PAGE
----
Recently by Eric Peters: Heroes Unbuckled
Imagine if all you did for exercise was bicep curls with your right arm. Or tried to lose weight by eating one moderate-sized/lower calorie meal a week. It might do some good — kind of like only changing your vehicle’s engine oil/filter regularly. But by neglecting the rest of it, you’re not doing as much as you could. Or should. Yet it’s exactly what a lot of people do — probably, because many of them don’t know much about — or think much about — other (and just as important) routine maintenance items. For instance:
This is a simple one-way valve that permits engine suction (vacuum) to scavenge combustion byproduct gasses from the crankcase (hence Positive Crankcase Ventilation) that would otherwise contaminate the oil rapidly or build up pressure inside the engine — and feeds these gasses back into the engine to be consumed harmlessly. But the valve does not last forever — and if it sticks or gets stuck, the PCV circuit no longer works as it should. Gasses can now build up — and in a modern, “closed system” emissions controlled engine, this can lead to problems that will cost you a lot more than the typical $10 or so a replacement PCV valve costs. Check your owner’s manual for the factory recommendations as far as mileage/time intervals for replacement — and heed them. You might even try to replace the valve yourself as the job is often very DIY-doable, even for people who are not mechanically inclined. The PCV valve is commonly located on top of the engine, near (or built into) the cam/valve cover. It’s typically a press-fit part, secured by a clamp. Removal/replacement usually involves loosening the clamp(s) and twisting/pulling out the old valve and popping in the new one. But whether you do it or have someone else do it — just make sure it gets done!
Power steering fluid
Talk about a wallflower — when it comes to people noticing (much less thinking about) this important service item. Well, it’s important if you’d prefer to spend maybe $10 on fresh power steering fluid once every four or five years vs. $200 (or more — probably a lot more) on a new power steering pump. Automotive fluids do not last forever (nothing does). They get heated — and cooled — and these cycles eventually result (along with the build of contamination of the fluid with small particles, moisture, etc.) in fluid that ought to be replaced. If you don’t wait until the fluid is badly contaminated — which you can usually tell just by looking at it (if it’s turned black when it was originally clear or red, it’s gone bad) — you can DIY this job, too. Use a clean turkey baster — or syringe — to draw the old fluid out of the reservoir and top off (there will be a “full” line) with fresh fluid of the appropriate type. Check your owner’s manual or read the warning on the filler cap. Some cars use different fluids. Dexron automatic transmission fluid is one common type — but check before you add.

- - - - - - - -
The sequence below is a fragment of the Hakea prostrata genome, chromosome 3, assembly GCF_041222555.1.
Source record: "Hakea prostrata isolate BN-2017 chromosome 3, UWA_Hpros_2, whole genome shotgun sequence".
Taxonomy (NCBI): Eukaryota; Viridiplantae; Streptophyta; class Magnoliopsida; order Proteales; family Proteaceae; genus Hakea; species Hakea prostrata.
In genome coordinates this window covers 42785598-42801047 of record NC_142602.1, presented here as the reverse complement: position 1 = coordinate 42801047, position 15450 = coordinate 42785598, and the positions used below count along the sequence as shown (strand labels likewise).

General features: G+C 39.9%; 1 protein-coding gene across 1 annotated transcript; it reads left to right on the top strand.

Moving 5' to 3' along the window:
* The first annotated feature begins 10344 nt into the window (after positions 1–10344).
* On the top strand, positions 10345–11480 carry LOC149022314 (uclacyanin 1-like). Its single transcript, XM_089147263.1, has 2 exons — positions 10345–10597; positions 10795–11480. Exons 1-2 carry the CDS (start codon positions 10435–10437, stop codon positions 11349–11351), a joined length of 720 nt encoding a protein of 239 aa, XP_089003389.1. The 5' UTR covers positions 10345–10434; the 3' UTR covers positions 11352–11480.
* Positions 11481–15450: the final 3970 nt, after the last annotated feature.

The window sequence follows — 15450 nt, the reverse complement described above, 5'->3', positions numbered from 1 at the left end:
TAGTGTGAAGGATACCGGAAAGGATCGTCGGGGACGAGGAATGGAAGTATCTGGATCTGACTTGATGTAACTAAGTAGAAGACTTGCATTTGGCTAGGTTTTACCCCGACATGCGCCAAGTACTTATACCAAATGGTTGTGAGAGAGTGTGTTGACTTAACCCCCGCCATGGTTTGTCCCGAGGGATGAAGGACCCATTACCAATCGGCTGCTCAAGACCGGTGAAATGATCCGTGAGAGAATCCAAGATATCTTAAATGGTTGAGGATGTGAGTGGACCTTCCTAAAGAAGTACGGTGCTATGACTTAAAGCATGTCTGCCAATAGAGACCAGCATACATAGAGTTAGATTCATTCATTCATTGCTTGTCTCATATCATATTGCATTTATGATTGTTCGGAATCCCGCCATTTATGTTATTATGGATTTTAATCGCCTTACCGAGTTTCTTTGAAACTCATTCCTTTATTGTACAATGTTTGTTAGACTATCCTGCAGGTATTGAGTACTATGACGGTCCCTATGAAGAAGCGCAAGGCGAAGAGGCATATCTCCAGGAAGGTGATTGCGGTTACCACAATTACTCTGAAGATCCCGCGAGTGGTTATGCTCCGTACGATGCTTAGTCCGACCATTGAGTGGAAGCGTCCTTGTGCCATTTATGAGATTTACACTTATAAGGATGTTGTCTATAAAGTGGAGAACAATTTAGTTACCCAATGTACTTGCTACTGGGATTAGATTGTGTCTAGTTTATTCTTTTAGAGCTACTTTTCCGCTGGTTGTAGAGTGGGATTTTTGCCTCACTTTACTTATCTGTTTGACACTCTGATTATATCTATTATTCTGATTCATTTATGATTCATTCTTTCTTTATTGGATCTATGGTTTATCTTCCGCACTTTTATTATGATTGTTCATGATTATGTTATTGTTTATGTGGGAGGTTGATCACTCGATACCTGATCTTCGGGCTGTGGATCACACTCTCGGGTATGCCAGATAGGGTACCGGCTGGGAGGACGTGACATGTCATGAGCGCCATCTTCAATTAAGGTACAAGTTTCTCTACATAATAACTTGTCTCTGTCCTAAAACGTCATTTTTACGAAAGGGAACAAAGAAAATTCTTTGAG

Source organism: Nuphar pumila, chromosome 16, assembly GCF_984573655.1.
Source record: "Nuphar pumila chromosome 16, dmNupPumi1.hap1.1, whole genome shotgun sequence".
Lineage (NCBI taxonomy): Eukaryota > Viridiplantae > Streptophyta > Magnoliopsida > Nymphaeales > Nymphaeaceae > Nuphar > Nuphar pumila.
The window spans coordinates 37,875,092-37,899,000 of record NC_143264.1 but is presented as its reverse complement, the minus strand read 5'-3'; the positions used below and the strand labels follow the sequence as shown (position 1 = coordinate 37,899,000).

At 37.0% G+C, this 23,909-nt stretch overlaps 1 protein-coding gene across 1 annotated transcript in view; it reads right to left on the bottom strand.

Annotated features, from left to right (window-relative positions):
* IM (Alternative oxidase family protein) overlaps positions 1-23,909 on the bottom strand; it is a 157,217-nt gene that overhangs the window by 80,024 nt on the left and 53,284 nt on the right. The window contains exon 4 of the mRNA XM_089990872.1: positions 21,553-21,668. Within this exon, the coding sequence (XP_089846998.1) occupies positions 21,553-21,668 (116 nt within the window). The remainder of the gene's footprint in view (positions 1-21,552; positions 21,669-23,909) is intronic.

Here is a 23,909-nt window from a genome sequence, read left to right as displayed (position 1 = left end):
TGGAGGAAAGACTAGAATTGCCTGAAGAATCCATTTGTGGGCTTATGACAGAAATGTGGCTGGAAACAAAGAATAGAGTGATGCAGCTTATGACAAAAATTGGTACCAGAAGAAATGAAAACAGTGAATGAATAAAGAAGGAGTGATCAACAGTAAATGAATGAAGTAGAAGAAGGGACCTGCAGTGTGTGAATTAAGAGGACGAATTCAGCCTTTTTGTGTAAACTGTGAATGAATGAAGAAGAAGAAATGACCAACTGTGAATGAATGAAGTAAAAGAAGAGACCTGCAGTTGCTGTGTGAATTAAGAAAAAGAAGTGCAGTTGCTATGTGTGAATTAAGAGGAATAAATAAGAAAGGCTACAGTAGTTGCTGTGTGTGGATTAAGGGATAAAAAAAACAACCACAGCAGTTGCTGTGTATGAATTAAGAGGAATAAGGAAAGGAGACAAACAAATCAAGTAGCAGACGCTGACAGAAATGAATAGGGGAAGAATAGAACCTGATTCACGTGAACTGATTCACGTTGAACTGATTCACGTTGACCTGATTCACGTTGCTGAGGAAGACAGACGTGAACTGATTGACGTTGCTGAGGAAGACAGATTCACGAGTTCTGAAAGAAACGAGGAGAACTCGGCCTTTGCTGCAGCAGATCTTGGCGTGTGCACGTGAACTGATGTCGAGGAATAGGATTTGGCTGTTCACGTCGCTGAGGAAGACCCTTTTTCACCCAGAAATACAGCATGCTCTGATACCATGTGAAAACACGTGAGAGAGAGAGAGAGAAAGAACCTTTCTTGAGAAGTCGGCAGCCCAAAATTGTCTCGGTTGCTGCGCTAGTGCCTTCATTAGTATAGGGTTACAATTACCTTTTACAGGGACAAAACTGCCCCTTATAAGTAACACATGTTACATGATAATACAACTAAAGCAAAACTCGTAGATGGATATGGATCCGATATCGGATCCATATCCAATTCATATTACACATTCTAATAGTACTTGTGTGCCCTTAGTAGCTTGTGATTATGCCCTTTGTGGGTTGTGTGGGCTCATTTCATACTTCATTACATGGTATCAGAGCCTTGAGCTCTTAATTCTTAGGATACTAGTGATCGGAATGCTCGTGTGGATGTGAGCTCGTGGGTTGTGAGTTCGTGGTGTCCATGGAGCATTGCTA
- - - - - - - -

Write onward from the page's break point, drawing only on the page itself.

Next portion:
This one used to be one that most people (well, many people) knew to keep track of because the filter was obvious — it was right there under the hood, usually spliced into the fuel line that led to the carburetor. But carburetors have been history since the late 1980s. All cars built since then are fuel injected. And the fuel filter is typically located out of sight — and so, out of mind. It is either (typically) underneath the car, or in/near the gas tank. Very easy to overlook. Yet changeout intervals have not changed. Gas is still gas (well, if you don’t count the 10 percent ethanol) and particles and other contaminants still get pumped into your gas tank from gas pumps — as well as accrue there from internal sources. But there’s a twist: With a modern fuel-injected car, the computer will sometimes shut the system down if pressure drops below a certain pre-set value, which can happen if the filter gets clogged up. That means you’re stuck — and because the filter is often not easily accessible it is not easily fixable by the side of the road, as in the good ol’ days. And — because so many people have dropped the fuel filter from their To-Do lists, it’s easy to forget about it — until the car reminds you. As a general rule, fuel filters last about two years and 15,000 miles. Check the “service and maintenance” chapter of your vehicle’s owner’s manual to know the score for your particular car. Then, don’t forget to do it — or have it done!